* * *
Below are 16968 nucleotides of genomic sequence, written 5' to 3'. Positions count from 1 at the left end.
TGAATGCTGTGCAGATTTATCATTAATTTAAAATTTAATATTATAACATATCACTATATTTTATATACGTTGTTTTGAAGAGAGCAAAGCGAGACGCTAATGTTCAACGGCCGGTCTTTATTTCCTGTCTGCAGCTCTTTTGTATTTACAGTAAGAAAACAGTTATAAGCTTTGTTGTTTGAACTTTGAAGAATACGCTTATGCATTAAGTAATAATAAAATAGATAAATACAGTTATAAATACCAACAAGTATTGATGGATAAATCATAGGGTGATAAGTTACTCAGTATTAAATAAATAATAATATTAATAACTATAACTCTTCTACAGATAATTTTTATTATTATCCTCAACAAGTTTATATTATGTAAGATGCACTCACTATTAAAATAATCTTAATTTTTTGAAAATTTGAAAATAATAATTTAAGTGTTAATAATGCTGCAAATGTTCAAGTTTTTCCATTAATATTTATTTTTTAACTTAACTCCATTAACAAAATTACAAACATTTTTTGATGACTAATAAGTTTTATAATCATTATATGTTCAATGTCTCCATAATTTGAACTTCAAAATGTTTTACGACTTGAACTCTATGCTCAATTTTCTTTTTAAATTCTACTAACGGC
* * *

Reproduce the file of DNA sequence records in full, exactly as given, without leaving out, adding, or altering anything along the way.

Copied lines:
Below are 16968 nucleotides of genomic sequence, written 5' to 3'. Positions count from 1 at the left end.
TGAATGCTGTGCAGATTTATCATTAATTTAAAATTTAATATTATAACATATCACTATATTTTATATACGTTGTTTTGAAGAGAGCAAAGCGAGACGCTAATGTTCAACGGCCGGTCTTTATTTCCTGTCTGCAGCTCTTTTGTATTTACAGTAAGAAAACAGTTATAAGCTTTGTTGTTTGAACTTTGAAGAATACGCTTATGCATTAAGTAATAATAAAATAGATAAATACAGTTATAAATACCAACAAGTATTGATGGATAAATCATAGGGTGATAAGTTACTCAGTATTAAATAAATAATAATATTAATAACTATAACTCTTCTACAGATAATTTTTATTATTATCCTCAACAAGTTTATATTATGTAAGATGCACTCACTATTAAAATAATCTTAATTTTTTGAAAATTTGAAAATAATAATTTAAGTGTTAATAATGCTGCAAATGTTCAAGTTTTTCCATTAATATTTATTTTTTAACTTAACTCCATTAACAAAATTACAAACATTTTTTGATGACTAATAAGTTTTATAATCATTATATGTTCAATGTCTCCATAATTTGAACTTCAAAATGTTTTACGACTTGAACTCTATGCTCAATTTTCTTTTTAAATTCTACTAACGGC